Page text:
That Avneri guy does not know what he is writing about, for occupation had started in 1948 and not in 1967.

          Reply to Comment
      • shmuel

        Is it another Nakba the final solution to which are you referring about?

        Reply to Comment
        • The Trespasser

          Naqba is the result of Arabs’ hostility and lack of will to coexist peacefully.

          However, these days IDF is capable of containing large number of hostile population, so ethnic cleansing might no become a necessity.

          Reply to Comment
        • Shmuel

          Lets be perfectly clear about it …

          The first Nakba was caused entirely by the intransigence and hostility of Arabs who wanted to inflict a Nakba on the Jews of Palestine.

          Reply to Comment
          • The Trespasser

            Yes. Jews’ only fault is that Arabs had failed.

            Reply to Comment
    2. Haifawi

      It’s interesting that Oppenheimer ignored the Jerusalem settlers when referencing his statistics. Oh well, anything that brings us to a single egalitarian state is ok by me.

      Reply to Comment
      • rachel

        Hawafi if you think that this will end up in a ‘single egalitarian state’ it means that you should leave the moon and to come back to this planet.

        Reply to Comment
        • Eilon

          In another decade, the number of Yesha Israelis will reach 500,000. At that point, the Arab colonists will have lost their claims to Eretz Israel and will face unconditional surrender.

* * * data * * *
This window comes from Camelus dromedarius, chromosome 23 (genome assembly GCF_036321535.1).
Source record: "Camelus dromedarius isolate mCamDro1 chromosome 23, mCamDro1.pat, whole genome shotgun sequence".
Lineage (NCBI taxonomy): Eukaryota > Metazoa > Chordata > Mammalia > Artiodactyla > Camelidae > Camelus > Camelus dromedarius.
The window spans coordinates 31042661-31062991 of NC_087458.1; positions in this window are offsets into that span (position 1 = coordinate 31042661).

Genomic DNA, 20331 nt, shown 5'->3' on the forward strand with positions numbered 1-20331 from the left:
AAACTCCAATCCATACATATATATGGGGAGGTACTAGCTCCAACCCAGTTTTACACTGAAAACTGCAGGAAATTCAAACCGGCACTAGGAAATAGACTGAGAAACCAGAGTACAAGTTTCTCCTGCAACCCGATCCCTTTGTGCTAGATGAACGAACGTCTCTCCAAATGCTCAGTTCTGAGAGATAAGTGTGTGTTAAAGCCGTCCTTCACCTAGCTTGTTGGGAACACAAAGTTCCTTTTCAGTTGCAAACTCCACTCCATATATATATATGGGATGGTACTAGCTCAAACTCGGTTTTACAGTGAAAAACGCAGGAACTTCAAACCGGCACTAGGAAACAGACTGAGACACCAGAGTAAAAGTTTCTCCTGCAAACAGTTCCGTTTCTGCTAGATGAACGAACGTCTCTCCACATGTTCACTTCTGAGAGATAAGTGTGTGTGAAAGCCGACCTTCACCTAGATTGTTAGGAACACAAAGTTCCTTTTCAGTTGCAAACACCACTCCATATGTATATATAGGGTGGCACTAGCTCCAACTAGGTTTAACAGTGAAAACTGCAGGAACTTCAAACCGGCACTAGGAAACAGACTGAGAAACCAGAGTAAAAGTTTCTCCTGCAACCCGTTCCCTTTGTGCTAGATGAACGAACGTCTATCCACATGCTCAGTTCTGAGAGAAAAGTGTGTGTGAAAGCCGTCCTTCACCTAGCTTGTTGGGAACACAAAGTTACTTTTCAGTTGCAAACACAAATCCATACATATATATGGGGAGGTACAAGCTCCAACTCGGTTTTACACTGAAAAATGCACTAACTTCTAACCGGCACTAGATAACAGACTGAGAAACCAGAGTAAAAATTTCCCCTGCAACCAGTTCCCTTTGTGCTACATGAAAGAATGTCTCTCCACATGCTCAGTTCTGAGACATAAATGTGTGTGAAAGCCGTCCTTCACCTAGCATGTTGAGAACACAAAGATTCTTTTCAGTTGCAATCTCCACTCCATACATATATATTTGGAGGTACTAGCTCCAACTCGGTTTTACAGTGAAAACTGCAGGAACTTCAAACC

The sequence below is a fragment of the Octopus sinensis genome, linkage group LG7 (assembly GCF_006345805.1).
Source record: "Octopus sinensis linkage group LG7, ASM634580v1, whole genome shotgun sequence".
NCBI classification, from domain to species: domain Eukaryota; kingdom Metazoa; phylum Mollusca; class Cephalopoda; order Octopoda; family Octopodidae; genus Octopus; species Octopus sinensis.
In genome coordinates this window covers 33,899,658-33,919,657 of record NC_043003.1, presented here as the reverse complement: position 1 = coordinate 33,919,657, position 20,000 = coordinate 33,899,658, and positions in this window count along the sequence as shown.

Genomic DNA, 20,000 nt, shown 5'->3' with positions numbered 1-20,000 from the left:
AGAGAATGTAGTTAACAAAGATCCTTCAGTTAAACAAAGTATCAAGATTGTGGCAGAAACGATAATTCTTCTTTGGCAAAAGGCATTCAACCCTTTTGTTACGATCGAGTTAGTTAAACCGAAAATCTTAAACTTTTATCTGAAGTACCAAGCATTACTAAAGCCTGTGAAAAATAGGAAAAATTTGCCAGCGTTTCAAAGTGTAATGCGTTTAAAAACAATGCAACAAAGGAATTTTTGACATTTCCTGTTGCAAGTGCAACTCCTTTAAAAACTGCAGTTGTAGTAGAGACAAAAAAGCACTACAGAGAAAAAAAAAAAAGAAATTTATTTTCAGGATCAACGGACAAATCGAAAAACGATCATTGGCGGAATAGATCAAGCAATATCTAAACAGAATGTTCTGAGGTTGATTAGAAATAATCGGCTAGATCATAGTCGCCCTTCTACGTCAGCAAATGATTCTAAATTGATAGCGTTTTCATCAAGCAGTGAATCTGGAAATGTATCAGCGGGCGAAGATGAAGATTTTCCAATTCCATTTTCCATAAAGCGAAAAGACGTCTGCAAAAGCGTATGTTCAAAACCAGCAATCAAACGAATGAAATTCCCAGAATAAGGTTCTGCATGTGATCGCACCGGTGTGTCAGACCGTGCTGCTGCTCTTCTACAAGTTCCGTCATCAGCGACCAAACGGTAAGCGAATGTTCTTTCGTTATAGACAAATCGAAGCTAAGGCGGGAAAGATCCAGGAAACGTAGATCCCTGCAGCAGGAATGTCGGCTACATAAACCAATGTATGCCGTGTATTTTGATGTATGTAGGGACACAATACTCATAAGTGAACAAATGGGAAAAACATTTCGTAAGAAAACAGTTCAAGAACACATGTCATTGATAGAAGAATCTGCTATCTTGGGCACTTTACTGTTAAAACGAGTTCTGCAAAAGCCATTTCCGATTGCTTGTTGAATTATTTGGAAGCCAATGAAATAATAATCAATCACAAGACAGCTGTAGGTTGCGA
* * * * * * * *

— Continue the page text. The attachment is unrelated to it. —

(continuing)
Reply to Comment
          • Haifawi

            It’s already more than 600,000 over the Green Line. And what do you mean by unconditional surrender? “OK Israel, you win. I submit to your government. I can haz vote?”

            Reply to Comment
          • Kolumn9

            No, it would be more like, “We can’t beat Israel, and we can’t force Israel to commit suicide. How do we rescue some ability to govern ourselves rather than getting stuck in multiple Gazas that the international community refers to as a state.”

            Reply to Comment
          • jin

            Eilon the only foreigner-colonist here is you. You are afraid because you know that your claims are weak.

            Reply to Comment
        • Haifawi

          I think it has to. ACTUAL apartheid won’t be acceptable (even to our greatest enablers in the EU and US). Eventually Israel will be forced to annex the territories as a whole, and they won’t be able to deny the Palestinians citizenship.

          Reply to Comment
          • The Trespasser

            It has to, but it can not. You are forgetting about the Gaza Strip and 7 000 000 (it would be 12 000 000 by the time) of Palestinian refugees abroad.

            At other hand, if Iran would fall by then, Hamas would go bankrupt and be ousted by Gaza population. Palestinian refugees could be stripper of RoR and granted citizenship of host states + compensation and WB altogether with Gaza Strip would be incorporated into Israel, maybe as (semi)autonomous regions.

            Reply to Comment
          • Haifawi

            There’s no possible way you could incorporate the West Bank and Gaza into Israel and withhold Knesset representation from the non-Jewish population there, despite whatever legal gymnastics you wish to play.

            Reply to Comment
          • The Trespasser

            I did not say that Palestinians would be denied citizenship, did ?

            Reply to Comment
          • Haifawi

            So what did the “it has to, but it can not” mean?
            Anyway, there’s something rotten here when the only people I agree with are either objectively horrible racists or stoner free-love hippies.

            Reply to Comment